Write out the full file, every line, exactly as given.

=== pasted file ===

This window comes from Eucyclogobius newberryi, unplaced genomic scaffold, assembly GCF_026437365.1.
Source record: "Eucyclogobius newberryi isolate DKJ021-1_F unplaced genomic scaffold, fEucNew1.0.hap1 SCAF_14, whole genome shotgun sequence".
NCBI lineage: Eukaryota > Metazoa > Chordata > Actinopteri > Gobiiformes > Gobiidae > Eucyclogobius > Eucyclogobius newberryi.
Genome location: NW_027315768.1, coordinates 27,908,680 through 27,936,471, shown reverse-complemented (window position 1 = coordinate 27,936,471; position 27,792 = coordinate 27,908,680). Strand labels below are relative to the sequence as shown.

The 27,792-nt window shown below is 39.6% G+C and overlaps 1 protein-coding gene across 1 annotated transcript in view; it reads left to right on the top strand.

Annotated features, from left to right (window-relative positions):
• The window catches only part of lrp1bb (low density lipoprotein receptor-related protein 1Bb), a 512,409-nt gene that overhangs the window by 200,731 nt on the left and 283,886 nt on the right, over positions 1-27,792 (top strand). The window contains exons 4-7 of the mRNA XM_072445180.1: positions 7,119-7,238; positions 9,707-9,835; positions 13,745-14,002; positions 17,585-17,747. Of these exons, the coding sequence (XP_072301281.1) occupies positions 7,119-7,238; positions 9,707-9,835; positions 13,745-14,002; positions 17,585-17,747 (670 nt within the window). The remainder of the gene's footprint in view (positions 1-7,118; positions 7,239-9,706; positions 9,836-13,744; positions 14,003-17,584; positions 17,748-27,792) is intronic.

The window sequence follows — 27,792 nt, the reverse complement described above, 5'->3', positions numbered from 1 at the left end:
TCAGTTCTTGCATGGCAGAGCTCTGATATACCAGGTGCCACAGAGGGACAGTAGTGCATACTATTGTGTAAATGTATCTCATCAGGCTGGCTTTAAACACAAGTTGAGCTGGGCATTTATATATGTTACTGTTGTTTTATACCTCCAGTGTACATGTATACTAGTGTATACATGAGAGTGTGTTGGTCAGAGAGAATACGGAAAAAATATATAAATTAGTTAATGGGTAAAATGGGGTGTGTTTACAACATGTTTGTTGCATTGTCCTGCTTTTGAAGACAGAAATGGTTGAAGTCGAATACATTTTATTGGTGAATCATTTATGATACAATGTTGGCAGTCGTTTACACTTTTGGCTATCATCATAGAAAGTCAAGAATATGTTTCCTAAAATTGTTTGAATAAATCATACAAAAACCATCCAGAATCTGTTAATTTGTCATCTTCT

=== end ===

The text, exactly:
This window comes from Eucyclogobius newberryi, unplaced genomic scaffold, assembly GCF_026437365.1.
Source record: "Eucyclogobius newberryi isolate DKJ021-1_F unplaced genomic scaffold, fEucNew1.0.hap1 SCAF_14, whole genome shotgun sequence".
NCBI lineage: Eukaryota > Metazoa > Chordata > Actinopteri > Gobiiformes > Gobiidae > Eucyclogobius > Eucyclogobius newberryi.
Genome location: NW_027315768.1, coordinates 27,908,680 through 27,936,471, shown reverse-complemented (window position 1 = coordinate 27,936,471; position 27,792 = coordinate 27,908,680). Strand labels below are relative to the sequence as shown.

The 27,792-nt window shown below is 39.6% G+C and overlaps 1 protein-coding gene across 1 annotated transcript in view; it reads left to right on the top strand.

Annotated features, from left to right (window-relative positions):
• The window catches only part of lrp1bb (low density lipoprotein receptor-related protein 1Bb), a 512,409-nt gene that overhangs the window by 200,731 nt on the left and 283,886 nt on the right, over positions 1-27,792 (top strand). The window contains exons 4-7 of the mRNA XM_072445180.1: positions 7,119-7,238; positions 9,707-9,835; positions 13,745-14,002; positions 17,585-17,747. Of these exons, the coding sequence (XP_072301281.1) occupies positions 7,119-7,238; positions 9,707-9,835; positions 13,745-14,002; positions 17,585-17,747 (670 nt within the window). The remainder of the gene's footprint in view (positions 1-7,118; positions 7,239-9,706; positions 9,836-13,744; positions 14,003-17,584; positions 17,748-27,792) is intronic.

The window sequence follows — 27,792 nt, the reverse complement described above, 5'->3', positions numbered from 1 at the left end:
TCAGTTCTTGCATGGCAGAGCTCTGATATACCAGGTGCCACAGAGGGACAGTAGTGCATACTATTGTGTAAATGTATCTCATCAGGCTGGCTTTAAACACAAGTTGAGCTGGGCATTTATATATGTTACTGTTGTTTTATACCTCCAGTGTACATGTATACTAGTGTATACATGAGAGTGTGTTGGTCAGAGAGAATACGGAAAAAATATATAAATTAGTTAATGGGTAAAATGGGGTGTGTTTACAACATGTTTGTTGCATTGTCCTGCTTTTGAAGACAGAAATGGTTGAAGTCGAATACATTTTATTGGTGAATCATTTATGATACAATGTTGGCAGTCGTTTACACTTTTGGCTATCATCATAGAAAGTCAAGAATATGTTTCCTAAAATTGTTTGAATAAATCATACAAAAACCATCCAGAATCTGTTAATTTGTCATCTTCT